Therefore, should we slow down from here, there are more than decent 'job reserves’ available … that acts like a cushion which is nice to have.
For further insight, a view closely watched by Fed Chair Powell and other Fed leaders (as one of the factors driving inflation): JOLTS Job Openings (blue) & Unemployed People (red) as a telling visual if the job market is at any point in time ‘loose’ or ‘tight’:
after the 2007-2009 GFC we had for quite a while a ‘loose’ labor market
while now after the pandemic a ‘tight’ one after a great & fast recovery as the economy not just recovered the lost jobs from the pandemic but added way more
The 2 above now as a ratio: Job Openings to Unemployed People: at a nice 1.51x!
👉 job vacancies still exceed the number of unemployed by more than 50%
👉 prior to the pandemic it was about 1.2x and it peaked at 2x in 2022
👉 simply put, we have 1.51x job openings for every unemployed person = historically a great time to be looking for work and negotiating a decent salary ...
Next we look if the above translates into reality via wage growth. Yes, +5.7% wage growth for July 2023 = the highest since the Atlanta fed tracks this, namely 25 years
👉 income from labour = the primary funding source of all consumption
👉 when that does well, consumer spending will naturally just follow (more on that below when I cover the consumer)
Payrolls beats have also been rocking it strong: 14 sequential consensus beats
📊 Interest Rates & Yields 📊
US yields: 1y 2y 3y 5y 10y 30y with a 20-year lookback period:
👉 3 hiking cycles in 20 years: not the 1st one nor the last one I tell you that
👉 currently above the 2015-2019 period, though below the 2004-2009 cycle with the exception of the very short end of the curve which is above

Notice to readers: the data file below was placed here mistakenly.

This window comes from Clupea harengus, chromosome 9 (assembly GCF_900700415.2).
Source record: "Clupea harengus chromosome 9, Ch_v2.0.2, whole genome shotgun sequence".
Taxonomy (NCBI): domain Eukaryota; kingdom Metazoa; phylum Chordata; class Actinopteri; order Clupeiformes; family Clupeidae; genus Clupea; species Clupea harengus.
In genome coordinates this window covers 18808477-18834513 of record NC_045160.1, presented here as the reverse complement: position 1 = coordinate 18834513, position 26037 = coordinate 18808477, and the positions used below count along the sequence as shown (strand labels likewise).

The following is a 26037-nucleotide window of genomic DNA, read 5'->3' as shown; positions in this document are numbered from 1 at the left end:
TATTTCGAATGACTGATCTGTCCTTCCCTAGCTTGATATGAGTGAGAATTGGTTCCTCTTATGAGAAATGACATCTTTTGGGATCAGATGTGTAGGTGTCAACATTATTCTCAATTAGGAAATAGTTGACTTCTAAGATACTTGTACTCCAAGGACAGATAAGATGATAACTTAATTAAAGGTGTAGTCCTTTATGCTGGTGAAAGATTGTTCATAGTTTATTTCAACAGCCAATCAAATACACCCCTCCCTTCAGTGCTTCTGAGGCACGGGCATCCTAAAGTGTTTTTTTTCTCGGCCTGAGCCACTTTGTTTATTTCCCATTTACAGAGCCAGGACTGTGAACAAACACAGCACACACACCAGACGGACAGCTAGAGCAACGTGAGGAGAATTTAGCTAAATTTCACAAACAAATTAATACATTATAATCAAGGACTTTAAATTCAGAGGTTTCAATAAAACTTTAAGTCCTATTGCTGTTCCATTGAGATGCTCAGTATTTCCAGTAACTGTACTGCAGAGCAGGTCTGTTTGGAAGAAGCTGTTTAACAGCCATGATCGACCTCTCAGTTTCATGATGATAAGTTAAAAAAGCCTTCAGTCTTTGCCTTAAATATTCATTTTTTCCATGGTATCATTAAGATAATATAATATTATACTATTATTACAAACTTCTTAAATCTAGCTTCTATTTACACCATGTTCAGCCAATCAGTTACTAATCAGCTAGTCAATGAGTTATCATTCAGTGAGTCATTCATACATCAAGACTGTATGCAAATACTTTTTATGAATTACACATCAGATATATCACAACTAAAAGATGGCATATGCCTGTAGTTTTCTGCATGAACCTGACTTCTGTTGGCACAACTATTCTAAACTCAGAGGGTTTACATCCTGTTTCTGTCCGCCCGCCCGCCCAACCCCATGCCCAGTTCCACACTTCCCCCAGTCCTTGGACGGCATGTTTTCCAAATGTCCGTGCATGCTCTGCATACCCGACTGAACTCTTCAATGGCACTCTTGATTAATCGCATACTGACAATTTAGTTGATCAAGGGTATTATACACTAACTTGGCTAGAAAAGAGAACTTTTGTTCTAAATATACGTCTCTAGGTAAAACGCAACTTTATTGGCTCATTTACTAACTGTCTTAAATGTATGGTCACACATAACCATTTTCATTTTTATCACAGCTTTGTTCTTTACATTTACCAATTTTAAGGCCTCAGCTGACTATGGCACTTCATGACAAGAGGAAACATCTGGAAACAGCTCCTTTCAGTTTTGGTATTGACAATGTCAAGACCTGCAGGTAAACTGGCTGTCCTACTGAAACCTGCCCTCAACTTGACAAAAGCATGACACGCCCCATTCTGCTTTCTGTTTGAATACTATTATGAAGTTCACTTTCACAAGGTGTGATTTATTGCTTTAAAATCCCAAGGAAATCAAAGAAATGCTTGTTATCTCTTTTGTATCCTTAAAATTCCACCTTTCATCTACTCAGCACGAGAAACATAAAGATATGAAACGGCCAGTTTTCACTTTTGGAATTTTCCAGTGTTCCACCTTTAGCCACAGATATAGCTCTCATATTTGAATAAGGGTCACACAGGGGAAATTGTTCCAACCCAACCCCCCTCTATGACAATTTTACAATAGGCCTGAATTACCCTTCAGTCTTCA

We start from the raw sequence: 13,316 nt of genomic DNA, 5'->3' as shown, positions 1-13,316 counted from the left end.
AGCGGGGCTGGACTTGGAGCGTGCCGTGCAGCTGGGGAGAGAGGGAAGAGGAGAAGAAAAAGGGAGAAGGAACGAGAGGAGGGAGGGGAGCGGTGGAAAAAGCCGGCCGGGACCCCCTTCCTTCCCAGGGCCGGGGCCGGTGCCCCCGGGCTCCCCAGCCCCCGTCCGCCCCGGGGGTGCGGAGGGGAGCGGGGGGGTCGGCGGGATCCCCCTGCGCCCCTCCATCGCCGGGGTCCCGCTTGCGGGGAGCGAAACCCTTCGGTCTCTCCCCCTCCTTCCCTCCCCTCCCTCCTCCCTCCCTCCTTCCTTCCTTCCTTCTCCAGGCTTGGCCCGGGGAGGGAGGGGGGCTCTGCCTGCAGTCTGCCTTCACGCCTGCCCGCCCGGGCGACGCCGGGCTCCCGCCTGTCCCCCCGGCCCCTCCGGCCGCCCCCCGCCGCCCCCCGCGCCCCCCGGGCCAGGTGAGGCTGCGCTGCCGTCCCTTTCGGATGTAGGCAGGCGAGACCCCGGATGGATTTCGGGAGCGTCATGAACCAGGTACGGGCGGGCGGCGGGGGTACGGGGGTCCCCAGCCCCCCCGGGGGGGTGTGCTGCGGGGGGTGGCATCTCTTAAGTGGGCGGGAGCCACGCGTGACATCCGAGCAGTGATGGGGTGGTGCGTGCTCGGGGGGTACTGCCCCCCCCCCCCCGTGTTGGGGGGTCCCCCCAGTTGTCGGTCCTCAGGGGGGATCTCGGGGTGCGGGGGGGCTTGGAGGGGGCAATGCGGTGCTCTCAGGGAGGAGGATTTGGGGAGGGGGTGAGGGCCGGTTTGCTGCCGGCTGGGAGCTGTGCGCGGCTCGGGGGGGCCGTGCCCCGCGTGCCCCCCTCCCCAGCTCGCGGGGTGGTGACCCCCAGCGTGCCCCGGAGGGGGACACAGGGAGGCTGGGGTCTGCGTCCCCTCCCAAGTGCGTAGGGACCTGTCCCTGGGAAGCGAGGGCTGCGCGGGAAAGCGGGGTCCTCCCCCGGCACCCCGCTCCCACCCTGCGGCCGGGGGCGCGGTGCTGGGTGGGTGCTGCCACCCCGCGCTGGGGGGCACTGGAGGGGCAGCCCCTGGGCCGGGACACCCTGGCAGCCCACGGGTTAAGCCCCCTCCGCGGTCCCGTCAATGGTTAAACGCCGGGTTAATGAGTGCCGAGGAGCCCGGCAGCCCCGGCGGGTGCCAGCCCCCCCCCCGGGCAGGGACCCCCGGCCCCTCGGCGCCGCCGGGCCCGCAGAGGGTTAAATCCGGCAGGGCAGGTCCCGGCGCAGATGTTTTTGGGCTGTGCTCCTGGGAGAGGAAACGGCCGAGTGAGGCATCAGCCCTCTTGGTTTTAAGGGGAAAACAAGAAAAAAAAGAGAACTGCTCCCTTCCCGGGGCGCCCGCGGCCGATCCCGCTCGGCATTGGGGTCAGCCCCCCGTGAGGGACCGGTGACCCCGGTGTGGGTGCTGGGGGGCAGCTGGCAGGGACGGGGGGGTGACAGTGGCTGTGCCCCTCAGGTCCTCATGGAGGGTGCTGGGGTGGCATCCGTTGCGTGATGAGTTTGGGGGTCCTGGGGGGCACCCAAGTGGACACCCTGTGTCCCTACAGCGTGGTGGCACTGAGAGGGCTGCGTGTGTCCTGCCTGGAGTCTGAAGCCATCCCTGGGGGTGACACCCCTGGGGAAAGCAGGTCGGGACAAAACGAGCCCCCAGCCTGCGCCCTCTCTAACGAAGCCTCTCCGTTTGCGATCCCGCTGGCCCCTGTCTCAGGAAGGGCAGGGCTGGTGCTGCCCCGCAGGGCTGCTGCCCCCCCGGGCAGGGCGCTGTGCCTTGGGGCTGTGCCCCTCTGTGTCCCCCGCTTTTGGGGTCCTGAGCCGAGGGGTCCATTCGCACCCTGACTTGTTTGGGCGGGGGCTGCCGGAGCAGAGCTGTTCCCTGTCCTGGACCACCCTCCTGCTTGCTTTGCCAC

Where are we headed? FED interest rates pricing via the Fed Funds Futures:
👉 we have a chance close to 0 (5.6%) for a hike in September while a 1/3 (32.6%) chance that the Fed will hike once more in November
👉 rates on hold for about the next 6 months with first cuts around Q1-Q2 2024
👉 short-term interest rate markets are expecting peak FED policy rates in November at 5.42%, followed by interest rate cuts in 2024 - note that the 5.42% expected by the market is below the FED forecast of 5.6% = room for surprise higher
Takeaway: peak interest rates aka ‘peak FED’ should be here rather sooner than later!
Higher interest rates naturally made for high US 30-year mortgage rates: above 7% (4.46% median value for the last 20 years) and created many headlines:
Hovering now above the 2006-2008 peak levels, though 2 key notes for true insight:
👉 distribution of mortgages by interest rates paid: 91% of people have a rate BELOW 5% which is close to the 20-year median of 4.46%. Detailed breakdown:
26% have a rate under 3.00%
70.7% have a rate under 4.00%
91% have a rate under 5.00%
96.3% have a rate under 6.00%
👉 How many owned US homes are free and clear from a mortgage? Via Census.gov:
42% in 2021 of all owner-occupied homes in the U.S. were owned free and clear, up from 34% percent in 2011. Of those who owned their home free and clear, nearly 78% were owned by homeowners aged >55
Q3 of 2023 nowadays, it is very likely higher: maybe even 45-50% given that most owners are 55+ which should be close to the end of the payment schedule